Diversity and distribution of plant communities related to forest fragment size, shape, age, and structure

Rachel R Fuelling, Purdue University


In the Midwest region of the United States, forested areas have been removed to make way for agriculture and development. In the southern Midwestern states, including Indiana, cultivated and pasture agriculture lands account for 80-90% of rural landscapes. The remaining forests have been fragmented into small, often privately owned, woodlots. Due to their size, these forests typically have a high edge to interior ratio, which creates a greater influence of the surrounding agricultural land matrix upon the forest itself. Fragmentation influences the species in these forests through the distance between, size, age since disturbance, and shape of the forest in addition to management. By quantifying the intensity of these factors on plant species, management strategies could be modified to improve the ecological function of the fragments. The objectives of this study were: 1) to identify the relationships between forest fragment and environment factors; 2) to test that fragmentation theory is applicable to forest patches surrounded by agricultural matrix; and 3) to compare forest fragmentation results in Northeast Indiana to previous studies. I surveyed thirty forest fragments in Adams, Wells, and Allen Counties, Indiana, identifying plants to species in stratified 25 m2 understory and midstory plots. Richness, Shannon Entropy Index, and coefficients of conservatism were used to quantify understory diversity of each forest. Factors tested included ecological (Floristic Quality Index (FQI), basal area, overstory richness and diversity, and selective harvest) and environmental (area, perimeter, perimeter: area ratio, canopy cover, soil moisture, forest age, distance to nearest neighbor). Regression analysis and nonmetric multidimensional scaling (NMDS) was used to quantify interactions of diversity and factors. Forest fragment area positively influenced understory richness and FQI as well as midstory richness. Distance to nearest neighbor had a negative effect with midstory species space and neighbor count within 1 km radius showed negative relation. Low valued species (<7) count doubled with a decrease in forest neighbor count in 1 km while high value species (>7) had a 13% increase with more neighbors. A negative relationship with perimeter: area ratio was noted in the understory species space and midstory diversity and FQI. Intermediate disturbance had a direct positive relationship with midstory richness and FQI values. Intermediate disturbance altered forest age, overstory diversity, and canopy cover, each of which had direct influence on under and midstory richness and diversity. Large forest fragments that are selectively harvested with some perimeter effect show the greatest amount of plant diversity. These results are comparable to other research done on forest fragments and island biogeography with regard to size and disturbance, but not distance, thus fragmentation principles are applicable to forest patches surrounded by an agriculture matrix in northeast Indiana.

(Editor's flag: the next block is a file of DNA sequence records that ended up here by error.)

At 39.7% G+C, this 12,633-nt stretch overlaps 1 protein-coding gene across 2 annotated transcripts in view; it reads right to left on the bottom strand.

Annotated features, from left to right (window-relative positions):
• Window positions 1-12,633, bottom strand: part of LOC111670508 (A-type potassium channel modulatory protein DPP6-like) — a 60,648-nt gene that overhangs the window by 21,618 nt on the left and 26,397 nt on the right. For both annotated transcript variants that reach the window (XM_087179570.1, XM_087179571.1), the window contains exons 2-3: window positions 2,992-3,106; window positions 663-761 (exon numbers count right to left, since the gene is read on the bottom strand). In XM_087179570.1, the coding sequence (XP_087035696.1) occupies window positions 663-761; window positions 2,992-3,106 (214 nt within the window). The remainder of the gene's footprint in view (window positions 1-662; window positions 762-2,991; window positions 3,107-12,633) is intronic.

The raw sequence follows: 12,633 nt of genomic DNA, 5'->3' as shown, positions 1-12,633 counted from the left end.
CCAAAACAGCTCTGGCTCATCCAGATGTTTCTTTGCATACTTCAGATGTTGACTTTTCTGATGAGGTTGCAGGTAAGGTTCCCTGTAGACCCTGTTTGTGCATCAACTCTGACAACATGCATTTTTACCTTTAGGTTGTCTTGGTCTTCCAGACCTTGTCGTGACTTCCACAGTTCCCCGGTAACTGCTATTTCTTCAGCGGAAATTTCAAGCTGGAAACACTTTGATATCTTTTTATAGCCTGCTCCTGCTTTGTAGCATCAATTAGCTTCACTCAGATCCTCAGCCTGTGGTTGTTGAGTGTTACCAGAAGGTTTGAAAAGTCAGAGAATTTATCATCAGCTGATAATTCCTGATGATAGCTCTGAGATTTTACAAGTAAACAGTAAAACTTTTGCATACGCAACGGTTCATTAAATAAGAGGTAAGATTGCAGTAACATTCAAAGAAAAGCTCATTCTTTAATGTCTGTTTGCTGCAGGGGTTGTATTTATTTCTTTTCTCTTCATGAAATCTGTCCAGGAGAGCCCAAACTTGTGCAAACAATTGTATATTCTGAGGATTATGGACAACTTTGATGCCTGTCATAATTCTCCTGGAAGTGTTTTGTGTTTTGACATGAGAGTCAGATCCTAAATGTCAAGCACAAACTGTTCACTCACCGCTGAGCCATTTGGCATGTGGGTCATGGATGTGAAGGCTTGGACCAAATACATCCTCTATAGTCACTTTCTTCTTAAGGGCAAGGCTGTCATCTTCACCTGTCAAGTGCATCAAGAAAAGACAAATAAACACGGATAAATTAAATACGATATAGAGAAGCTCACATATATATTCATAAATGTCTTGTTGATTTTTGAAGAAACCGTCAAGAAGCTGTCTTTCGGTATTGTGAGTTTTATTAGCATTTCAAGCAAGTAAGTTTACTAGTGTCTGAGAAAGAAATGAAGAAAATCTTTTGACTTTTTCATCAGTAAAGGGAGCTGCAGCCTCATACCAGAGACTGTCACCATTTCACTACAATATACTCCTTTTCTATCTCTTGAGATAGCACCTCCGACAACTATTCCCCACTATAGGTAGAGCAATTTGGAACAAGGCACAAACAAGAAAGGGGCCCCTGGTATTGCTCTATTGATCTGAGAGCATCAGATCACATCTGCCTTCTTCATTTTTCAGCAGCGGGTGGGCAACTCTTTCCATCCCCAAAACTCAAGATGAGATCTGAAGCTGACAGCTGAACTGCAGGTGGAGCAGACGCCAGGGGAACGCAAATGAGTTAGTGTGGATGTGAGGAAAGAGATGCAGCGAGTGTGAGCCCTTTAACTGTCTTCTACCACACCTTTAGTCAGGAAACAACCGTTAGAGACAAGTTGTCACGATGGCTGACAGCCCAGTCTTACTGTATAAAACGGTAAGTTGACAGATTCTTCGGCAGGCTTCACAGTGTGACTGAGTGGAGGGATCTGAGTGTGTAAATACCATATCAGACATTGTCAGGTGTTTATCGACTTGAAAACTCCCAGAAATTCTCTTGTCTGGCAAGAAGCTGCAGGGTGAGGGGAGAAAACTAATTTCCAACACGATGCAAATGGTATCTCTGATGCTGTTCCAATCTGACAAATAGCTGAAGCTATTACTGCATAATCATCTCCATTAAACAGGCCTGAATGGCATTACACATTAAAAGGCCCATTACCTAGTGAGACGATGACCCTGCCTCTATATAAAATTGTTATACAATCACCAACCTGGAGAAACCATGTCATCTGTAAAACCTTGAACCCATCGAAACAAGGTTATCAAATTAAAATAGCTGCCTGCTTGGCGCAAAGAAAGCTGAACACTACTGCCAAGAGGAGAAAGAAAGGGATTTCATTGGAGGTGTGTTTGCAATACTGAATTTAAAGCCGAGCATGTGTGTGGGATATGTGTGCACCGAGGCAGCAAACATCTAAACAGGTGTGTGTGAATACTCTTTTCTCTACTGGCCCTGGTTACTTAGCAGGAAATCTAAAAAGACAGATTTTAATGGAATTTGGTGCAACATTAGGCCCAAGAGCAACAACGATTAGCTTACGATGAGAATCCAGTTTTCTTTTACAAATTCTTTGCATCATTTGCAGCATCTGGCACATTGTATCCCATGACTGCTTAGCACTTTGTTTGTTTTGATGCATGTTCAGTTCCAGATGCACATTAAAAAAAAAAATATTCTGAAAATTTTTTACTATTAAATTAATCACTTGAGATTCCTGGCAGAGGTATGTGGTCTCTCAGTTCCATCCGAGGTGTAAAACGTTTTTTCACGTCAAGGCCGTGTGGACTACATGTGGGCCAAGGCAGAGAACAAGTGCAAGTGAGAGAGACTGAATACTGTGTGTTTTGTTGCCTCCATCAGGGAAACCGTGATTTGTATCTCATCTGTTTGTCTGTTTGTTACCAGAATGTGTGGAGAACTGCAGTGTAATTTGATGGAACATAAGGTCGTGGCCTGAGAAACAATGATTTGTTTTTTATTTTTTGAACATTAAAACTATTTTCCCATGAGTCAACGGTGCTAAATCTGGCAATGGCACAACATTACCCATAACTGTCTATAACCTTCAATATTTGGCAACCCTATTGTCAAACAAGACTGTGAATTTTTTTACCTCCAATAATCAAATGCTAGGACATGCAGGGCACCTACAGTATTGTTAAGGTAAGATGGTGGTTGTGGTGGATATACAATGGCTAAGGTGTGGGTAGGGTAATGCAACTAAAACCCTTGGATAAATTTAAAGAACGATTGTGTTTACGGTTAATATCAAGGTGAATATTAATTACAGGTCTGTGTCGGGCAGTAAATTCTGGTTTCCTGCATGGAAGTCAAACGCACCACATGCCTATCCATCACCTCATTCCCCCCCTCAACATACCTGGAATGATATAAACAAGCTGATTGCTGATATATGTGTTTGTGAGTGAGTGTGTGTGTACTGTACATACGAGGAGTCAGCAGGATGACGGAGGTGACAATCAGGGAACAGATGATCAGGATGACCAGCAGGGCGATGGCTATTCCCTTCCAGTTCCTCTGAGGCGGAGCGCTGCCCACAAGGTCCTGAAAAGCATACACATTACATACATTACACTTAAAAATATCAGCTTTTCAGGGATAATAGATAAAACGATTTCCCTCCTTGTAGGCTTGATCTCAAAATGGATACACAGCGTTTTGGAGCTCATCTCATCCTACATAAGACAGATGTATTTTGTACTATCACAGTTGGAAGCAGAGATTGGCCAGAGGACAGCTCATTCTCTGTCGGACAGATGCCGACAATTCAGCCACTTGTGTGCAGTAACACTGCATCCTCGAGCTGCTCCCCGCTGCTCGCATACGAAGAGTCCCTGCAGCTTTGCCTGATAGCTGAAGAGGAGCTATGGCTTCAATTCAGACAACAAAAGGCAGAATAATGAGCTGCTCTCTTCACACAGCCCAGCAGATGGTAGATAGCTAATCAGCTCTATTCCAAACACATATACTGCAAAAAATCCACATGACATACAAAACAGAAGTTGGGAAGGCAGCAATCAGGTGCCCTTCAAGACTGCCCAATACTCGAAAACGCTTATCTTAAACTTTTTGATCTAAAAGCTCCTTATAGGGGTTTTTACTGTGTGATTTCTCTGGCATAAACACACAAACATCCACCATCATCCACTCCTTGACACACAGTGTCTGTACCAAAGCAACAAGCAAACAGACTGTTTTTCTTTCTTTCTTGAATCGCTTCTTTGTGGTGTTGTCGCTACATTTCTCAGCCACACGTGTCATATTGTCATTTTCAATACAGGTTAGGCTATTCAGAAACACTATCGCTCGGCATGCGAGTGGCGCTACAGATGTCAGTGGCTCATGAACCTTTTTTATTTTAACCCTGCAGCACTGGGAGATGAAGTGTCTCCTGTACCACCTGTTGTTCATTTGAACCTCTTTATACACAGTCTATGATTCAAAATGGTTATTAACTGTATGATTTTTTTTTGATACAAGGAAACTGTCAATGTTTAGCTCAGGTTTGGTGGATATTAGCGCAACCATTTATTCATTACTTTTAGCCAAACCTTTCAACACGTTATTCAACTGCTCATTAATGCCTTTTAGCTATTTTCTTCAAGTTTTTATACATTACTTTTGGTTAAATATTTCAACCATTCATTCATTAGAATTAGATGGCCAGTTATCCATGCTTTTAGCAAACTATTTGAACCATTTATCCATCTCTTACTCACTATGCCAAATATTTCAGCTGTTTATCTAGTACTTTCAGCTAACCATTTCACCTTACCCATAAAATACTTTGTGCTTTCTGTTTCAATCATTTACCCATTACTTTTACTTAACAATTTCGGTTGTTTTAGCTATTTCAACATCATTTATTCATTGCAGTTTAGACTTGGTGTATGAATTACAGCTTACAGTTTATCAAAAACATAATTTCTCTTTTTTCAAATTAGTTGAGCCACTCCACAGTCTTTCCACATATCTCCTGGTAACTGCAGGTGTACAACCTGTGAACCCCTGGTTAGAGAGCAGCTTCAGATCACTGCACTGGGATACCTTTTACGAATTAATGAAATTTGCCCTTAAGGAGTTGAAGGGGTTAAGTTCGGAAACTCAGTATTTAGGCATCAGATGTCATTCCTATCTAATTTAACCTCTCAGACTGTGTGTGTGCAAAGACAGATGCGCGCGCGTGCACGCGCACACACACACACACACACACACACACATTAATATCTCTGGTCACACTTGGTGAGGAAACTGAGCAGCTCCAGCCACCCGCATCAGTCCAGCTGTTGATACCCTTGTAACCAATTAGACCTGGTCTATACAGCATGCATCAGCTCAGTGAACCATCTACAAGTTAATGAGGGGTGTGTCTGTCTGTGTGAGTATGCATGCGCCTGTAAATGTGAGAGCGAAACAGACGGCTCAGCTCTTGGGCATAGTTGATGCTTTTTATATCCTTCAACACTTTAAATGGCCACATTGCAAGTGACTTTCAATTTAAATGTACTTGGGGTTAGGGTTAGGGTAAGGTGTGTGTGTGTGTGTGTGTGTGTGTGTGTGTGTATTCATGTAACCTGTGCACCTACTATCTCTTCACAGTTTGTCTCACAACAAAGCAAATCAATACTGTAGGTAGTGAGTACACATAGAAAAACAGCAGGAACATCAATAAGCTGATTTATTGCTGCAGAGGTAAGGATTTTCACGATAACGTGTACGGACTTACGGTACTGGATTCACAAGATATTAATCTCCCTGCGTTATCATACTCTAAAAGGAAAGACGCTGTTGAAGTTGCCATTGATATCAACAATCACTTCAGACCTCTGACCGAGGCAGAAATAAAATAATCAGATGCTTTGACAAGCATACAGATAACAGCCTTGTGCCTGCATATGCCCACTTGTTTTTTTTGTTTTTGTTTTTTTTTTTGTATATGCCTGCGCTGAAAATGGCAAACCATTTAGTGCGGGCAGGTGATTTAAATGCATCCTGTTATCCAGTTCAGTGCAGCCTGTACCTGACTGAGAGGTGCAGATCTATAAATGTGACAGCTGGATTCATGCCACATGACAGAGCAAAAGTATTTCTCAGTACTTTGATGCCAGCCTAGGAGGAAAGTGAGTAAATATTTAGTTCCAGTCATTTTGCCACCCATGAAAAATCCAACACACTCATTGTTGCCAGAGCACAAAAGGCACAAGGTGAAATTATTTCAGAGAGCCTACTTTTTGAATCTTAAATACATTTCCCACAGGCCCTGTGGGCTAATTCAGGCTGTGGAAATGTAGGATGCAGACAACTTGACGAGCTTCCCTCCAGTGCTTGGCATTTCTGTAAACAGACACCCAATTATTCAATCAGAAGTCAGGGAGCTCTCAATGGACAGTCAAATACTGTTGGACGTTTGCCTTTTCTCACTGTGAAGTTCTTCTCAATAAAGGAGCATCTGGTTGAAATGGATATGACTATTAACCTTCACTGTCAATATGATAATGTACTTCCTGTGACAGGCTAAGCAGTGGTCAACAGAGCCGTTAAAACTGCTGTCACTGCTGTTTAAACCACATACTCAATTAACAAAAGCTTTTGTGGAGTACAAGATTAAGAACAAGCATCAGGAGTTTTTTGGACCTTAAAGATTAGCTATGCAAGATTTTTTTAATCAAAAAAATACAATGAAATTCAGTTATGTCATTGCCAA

Marshall, Purdue University.

Subject Area

Plant biology|Ecology

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